Now that most of the leaves have fallen, fleeing a winter that can’t quite decide when it will come, I have a story about imaginary leaves that remain, and caterpillars and UFOs, and third-grade authors whose creative minds soar to great heights (and cloud-printed paper).
Like so many others, I came to Iowa City to write. I heard others say over and over again that they’d come to be part of a community of writers, but why stop at community “of writers”? I wanted to use writing to build community for anyone. In a neighborhood near my apartment, I began to befriend families who had come to Iowa City for reasons entirely different than mine: asylum, educational opportunities for children, crisis in their native countries or cities. These families spoke different languages, and from the youngest member to the oldest, they were all working hard to learn so many things: a new language, a new culture, how to turn a new place into home.
This was where I wanted to write, with the children of Pheasant Ridge, and the Iowa Youth Writing Project gave me that opportunity this semester.
Along with a team of IYWP volunteers, I started writing once a week with third graders in the after-school program at the Pheasant Ridge Neighborhood Center, while other volunteers worked with kindergarteners. Each week, a volunteer named Paige and I worked one-on-one with a small number of third graders on their own creative projects in a quiet area of the Center. This was a time carved out for them with their ages and interests in mind—usually they participate in programming with 15-20 kindergarteners. The students come from all different backgrounds, and our time with them sometimes reflected the tenuous nature of building relationships there. When a new student named Kevyn joined us the first week of October, we were down to two third graders. For these young writers, family circumstances can change suddenly, making it necessary for them to leave the after-school program.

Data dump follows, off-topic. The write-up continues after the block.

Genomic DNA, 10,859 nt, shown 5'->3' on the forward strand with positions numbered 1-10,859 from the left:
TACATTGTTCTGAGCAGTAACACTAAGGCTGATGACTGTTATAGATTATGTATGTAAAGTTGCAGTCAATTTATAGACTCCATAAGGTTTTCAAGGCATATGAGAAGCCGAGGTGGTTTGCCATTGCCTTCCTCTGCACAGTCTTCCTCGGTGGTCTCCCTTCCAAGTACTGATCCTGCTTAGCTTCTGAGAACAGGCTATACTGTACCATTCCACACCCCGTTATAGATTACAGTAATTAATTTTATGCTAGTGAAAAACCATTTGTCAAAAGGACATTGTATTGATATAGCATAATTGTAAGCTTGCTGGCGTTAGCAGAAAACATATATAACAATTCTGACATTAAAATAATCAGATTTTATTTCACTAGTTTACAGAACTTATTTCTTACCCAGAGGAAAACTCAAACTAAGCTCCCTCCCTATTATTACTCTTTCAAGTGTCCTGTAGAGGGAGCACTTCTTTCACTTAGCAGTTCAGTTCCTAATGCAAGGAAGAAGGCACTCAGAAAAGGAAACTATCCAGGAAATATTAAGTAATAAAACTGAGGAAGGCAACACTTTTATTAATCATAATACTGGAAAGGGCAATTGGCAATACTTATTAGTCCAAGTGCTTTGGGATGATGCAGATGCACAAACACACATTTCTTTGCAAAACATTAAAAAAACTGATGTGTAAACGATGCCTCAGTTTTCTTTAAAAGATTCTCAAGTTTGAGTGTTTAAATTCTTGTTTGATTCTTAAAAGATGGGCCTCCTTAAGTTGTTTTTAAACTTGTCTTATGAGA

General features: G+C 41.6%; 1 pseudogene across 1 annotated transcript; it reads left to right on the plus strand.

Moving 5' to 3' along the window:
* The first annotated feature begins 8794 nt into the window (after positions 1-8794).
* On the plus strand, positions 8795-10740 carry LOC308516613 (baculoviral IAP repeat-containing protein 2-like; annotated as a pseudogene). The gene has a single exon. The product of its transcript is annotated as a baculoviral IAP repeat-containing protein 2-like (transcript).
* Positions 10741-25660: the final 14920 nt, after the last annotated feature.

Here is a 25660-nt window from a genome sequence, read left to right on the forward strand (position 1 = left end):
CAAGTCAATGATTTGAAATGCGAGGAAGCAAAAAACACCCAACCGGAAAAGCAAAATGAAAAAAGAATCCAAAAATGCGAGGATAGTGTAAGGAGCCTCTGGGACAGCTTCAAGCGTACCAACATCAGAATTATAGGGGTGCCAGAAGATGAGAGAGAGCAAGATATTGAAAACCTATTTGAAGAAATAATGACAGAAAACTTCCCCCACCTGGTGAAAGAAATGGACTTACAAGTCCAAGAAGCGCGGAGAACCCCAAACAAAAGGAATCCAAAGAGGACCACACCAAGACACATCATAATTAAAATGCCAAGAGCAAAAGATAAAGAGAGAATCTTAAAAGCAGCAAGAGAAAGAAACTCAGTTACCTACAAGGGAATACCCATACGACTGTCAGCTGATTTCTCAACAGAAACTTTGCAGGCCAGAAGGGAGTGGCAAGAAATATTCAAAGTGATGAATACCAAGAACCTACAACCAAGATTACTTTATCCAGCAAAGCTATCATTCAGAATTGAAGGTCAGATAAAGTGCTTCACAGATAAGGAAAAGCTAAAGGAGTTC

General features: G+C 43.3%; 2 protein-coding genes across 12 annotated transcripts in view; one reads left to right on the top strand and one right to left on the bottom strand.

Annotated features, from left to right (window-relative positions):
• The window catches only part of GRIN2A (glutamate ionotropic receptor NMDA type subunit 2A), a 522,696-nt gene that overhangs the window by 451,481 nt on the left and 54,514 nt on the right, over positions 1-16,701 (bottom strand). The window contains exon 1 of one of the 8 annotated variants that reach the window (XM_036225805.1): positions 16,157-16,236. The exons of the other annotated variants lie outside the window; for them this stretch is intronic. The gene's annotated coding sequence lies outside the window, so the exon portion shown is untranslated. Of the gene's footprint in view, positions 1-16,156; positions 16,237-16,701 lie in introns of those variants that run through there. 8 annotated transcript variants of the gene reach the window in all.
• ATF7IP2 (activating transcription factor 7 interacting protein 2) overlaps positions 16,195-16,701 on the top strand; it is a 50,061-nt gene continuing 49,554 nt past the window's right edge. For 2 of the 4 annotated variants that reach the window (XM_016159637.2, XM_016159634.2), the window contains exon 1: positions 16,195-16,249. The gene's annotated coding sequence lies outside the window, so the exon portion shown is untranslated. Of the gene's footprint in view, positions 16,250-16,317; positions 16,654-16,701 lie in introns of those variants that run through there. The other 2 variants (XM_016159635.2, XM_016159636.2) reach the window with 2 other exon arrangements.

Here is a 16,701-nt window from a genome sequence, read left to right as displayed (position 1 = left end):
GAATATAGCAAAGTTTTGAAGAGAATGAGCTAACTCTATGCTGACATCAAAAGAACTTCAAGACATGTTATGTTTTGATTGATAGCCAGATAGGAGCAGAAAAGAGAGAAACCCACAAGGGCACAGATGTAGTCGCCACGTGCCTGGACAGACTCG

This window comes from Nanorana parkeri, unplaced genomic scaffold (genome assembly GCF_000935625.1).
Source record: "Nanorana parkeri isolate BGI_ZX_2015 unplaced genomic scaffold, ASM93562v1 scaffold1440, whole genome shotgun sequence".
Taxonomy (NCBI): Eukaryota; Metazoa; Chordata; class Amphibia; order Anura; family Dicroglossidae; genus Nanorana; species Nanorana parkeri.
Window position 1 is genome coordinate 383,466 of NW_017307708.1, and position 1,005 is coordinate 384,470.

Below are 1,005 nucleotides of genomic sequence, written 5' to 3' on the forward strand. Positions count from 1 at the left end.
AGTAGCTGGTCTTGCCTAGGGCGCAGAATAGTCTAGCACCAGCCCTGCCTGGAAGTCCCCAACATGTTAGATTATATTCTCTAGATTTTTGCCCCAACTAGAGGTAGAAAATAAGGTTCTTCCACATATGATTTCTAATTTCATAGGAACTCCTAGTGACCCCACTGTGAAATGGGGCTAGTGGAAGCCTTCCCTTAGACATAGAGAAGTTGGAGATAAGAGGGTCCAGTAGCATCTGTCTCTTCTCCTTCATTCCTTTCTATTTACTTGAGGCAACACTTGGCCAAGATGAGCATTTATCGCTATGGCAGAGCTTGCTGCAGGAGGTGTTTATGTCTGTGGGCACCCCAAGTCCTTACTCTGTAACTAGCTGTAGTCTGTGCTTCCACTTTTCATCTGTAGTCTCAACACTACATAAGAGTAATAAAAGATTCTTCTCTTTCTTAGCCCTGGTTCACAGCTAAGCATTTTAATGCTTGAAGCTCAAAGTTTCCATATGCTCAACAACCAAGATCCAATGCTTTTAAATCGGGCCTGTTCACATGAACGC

No matter their age, all the students love an opportunity to go outside. On Kevyn’s first day, we did a writing exercise about leaves. We led kindergarteners and third graders outside to choose one leaf to write about: they could describe what it looked like, or tell a story about where it had come from. We watched a mad rush of little feet crunching leaves as fast as little hands collected them. Kevyn found a big, red leaf, then reached down for something else. He held his arm out to look at his new discovery, a small fuzzy weed. He yelled, “It looks like a caterpillar!”
Back inside, we set out the writing supplies. Paige had brought in sky-blue paper, printed with clouds. Kevyn’s eyes lit up, and as soon as he had a pencil and some cloud paper in front of him, he started to write. He began his first line at the very bottom of the page: “I found a caterpillar that came from a butterfly–” and ran out of space. We talked a minute about how caterpillars crawl and how words can crawl. Suddenly, Kevyn’s words found all sorts of room. He wrote them climbing up, he wrote them backwards, he wrote them stacked on top of each other. He wrote a story about a butterfly with a hurt wing, and a magic leaf that comes to its rescue.
A few weeks later, Kevyn also left the program. We missed his energy and ability to get a spark of inspiration from things that others (including me) overlook. But when we had our last writing session at the end of November, Kevyn was back, asking about cloud paper and bursting with ideas about UFOs and the roller coasters they happen to land on. I’m glad we were there when he returned, to pick up where we left off. For Kevyn, a pattern had emerged: the sky isn’t the limit, it’s the setting.
Emily Seiple is a senior at the University of Iowa, studying English and Creative Writing. For more of her reflections on outreach, community, writing, and the Iowa Youth Writing Project, read her recent Iowa Now piece here.